A pronounced growth in the volume of existent digital information has been witnessed of late, spurred by a marked transition in the communications infrastructure from primarily analog technology to digital. The practice of data compression, as typified by VLC, provides an obvious countermeasure to this quantitative increase, effectively reducing the totality of transmitted and archived data. However, the appetite for data-intensive applications has outpaced the operational capabilities of this economizing process. Parallel processing has the potential to deliver significant performance boosts to such technology-bound procedures.
The overarching object of this invention is the reconciliation of parallelism with VLC in a manner that is general and effectual.
Parallelism, because it requires the advance partitioning of input into its constituent elements, is fundamentally in conflict with the properties of VLC codeword streams, which exhibits an unbroken succession of dependency between unpredictable codeword boundaries. In fact, the discovery of codeword delimitation is tantamount to a decoding operation, in which it is integral.
A paramount object and advantage of this invention is that it may operate upon a single, monolithic stream of data of generic content, i.e., data may arise from any source and need possess no independent components. Even so, boundary discovery is deferred to the final decoding stage, in the usual manner of serial decoding, as though each decoder dealt with independent data streams. N.B. A difficult demand for multiple independent streams permeates much of the art.
Another striking advantage of this invention is the quality of parallelism rendered thereby. This parallelism is optimally potent in that it may be guaranteed that, at any time, one symbol/codeword may be undergoing encoding/decoding for each encoder/decoder employed. Aggregate throughput is thus directly proportional to the parallelism factor.
Another related advantage is revealed in this invention's complete utilization of processing resources. Specifically, the invention has the capability to occupy all encoders and decoders with useful processing constantly, without interruption. Moreover, this is an intrinsic feature of normal embodiments of the invention, attained without deliberate manipulation.
Another related advantage resides in this invention's full utilization of communication resources. Waste of such resources by any mechanism, including the insertion of tags/markers or the interruption of a stream for any period, is antithetical to the goals of compression—the predominant employ of VLC. This invention does not introduce content or interruptions, thus devoting 100% of communication resources to actual data.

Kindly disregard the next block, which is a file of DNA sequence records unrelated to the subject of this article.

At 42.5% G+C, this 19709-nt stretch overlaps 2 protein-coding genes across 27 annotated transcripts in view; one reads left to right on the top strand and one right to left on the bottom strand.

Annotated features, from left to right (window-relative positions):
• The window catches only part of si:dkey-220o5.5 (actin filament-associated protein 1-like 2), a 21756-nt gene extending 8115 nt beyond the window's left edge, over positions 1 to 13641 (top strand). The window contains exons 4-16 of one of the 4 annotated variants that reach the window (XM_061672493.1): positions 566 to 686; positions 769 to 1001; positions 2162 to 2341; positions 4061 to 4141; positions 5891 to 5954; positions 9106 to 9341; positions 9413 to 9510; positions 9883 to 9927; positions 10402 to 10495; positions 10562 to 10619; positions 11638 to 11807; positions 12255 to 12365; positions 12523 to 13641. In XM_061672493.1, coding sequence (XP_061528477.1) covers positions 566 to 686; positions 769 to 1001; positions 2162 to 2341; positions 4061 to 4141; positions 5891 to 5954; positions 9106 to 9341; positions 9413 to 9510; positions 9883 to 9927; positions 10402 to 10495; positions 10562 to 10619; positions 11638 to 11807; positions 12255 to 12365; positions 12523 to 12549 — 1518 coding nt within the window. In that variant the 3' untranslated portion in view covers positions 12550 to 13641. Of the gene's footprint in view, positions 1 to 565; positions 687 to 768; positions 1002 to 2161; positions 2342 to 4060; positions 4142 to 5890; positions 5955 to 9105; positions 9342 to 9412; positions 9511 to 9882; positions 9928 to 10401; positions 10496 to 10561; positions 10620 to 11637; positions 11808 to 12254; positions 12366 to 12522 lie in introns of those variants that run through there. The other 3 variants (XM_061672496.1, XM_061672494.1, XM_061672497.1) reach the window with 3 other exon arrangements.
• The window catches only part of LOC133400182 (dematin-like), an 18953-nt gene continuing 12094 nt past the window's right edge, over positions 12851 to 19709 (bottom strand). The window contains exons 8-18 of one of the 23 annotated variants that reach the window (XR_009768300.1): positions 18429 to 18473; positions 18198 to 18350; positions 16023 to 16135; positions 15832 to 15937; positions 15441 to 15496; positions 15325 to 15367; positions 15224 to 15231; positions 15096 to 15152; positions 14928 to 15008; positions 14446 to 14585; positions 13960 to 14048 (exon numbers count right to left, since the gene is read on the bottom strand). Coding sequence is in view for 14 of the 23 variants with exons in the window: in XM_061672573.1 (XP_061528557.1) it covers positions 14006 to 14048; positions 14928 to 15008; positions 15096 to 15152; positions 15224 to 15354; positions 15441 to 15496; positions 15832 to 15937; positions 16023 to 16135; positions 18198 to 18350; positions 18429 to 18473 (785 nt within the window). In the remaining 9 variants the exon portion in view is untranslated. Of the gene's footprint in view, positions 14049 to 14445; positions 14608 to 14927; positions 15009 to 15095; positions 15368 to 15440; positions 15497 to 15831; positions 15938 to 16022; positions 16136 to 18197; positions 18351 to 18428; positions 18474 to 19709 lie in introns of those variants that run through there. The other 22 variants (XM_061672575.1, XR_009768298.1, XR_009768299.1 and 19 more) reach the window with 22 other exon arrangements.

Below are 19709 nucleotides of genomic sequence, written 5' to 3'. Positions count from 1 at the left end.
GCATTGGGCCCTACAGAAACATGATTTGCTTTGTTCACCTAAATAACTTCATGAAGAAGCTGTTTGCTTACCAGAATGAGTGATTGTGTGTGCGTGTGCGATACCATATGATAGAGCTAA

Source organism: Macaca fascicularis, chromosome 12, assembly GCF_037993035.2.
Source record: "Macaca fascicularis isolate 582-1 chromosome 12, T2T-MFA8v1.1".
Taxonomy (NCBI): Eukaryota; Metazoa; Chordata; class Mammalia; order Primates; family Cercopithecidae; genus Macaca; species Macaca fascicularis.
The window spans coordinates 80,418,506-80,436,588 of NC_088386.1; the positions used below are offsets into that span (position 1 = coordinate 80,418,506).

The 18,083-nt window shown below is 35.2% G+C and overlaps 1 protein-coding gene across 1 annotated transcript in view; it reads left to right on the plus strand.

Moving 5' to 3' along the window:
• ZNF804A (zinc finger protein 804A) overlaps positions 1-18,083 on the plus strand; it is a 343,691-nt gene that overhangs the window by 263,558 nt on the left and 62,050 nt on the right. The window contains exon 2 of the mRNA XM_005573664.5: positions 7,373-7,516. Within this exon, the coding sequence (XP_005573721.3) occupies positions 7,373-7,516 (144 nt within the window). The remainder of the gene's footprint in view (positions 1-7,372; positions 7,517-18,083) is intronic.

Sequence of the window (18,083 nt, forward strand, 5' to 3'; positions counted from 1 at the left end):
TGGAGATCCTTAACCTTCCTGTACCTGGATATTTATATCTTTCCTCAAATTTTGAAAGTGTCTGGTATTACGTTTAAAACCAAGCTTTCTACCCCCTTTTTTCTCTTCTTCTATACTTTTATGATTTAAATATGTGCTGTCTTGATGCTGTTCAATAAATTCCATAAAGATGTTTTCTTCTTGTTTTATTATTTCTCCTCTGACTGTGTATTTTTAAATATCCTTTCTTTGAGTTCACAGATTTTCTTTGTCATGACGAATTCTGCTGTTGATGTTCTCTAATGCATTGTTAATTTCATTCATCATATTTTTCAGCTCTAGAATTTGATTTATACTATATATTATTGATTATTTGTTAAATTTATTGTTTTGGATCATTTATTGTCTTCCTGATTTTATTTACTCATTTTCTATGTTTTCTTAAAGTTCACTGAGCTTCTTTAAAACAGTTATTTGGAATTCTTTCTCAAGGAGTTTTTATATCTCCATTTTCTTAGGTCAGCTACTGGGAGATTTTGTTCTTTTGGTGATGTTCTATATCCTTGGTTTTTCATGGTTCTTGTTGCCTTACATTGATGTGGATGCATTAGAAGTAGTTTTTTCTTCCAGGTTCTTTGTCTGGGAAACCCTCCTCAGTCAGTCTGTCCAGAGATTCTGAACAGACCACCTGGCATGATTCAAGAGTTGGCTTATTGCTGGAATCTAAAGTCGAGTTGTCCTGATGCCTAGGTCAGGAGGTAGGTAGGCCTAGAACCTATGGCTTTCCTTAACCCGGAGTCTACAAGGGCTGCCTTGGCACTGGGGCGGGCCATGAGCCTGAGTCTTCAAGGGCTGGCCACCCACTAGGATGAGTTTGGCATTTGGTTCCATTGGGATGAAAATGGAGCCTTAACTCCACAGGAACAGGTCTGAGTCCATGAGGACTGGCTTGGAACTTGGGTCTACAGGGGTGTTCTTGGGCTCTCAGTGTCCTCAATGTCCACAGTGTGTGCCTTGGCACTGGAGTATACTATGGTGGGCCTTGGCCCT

Another object and advantage is recognized in the format of the accepted input and generated output of this invention. Streamed input and output is a standard in communication and represents an ideal general model of more specialized formats encountered in other applications. Utilizing no block preprocessing or post-processing, the invention conforms to established standards without explicit manipulation.
A significant subsidiary advantage of the previous two is that the invention is transparent upstream from the encoders and downstream from the decoders. In particular, the invention appears indistinguishable from a conventional serial VLC system operating at a speed mimicking the parallel system's aggregate throughput.
Another unique advantage is secured by the minimal constraints levied upon the composing encoder and decoder PEs. Conveniently, any known serial encoder and decoder design may be chosen to serve as PEs so long as each exhibits fixed latency across all codeword lengths.
Fixed latency is nearly always assured for serial decoders. In fact, most serial encoders are of fixed latency, with those that are not being of questionable merit for duty even in serial systems.
Another advantage of this invention is apparent in the nature of the memory supporting it. Because only memory local to each processing path is involved, no performance robbing inter-parallel data transfers are demanded. Such undesirable structures as PRAM memory are not necessary.
Another noteworthy advantage is related to the complexity of the controlling means for both encoder and decoder. Such means are simple and minimal, consisting of common, accessible components. It follows, together with the previous two advantages, that an entire system built conforming to this invention is remarkably trivial in design.
A critical object and advantage related to several of the above advantages is the speed of processing offered by this invention. The effective throughput of such a system can facilely exceed the rates possible with serial systems. In fact, the effective rate climbs linearly with the parallelism factor based on the rate of a lone PE.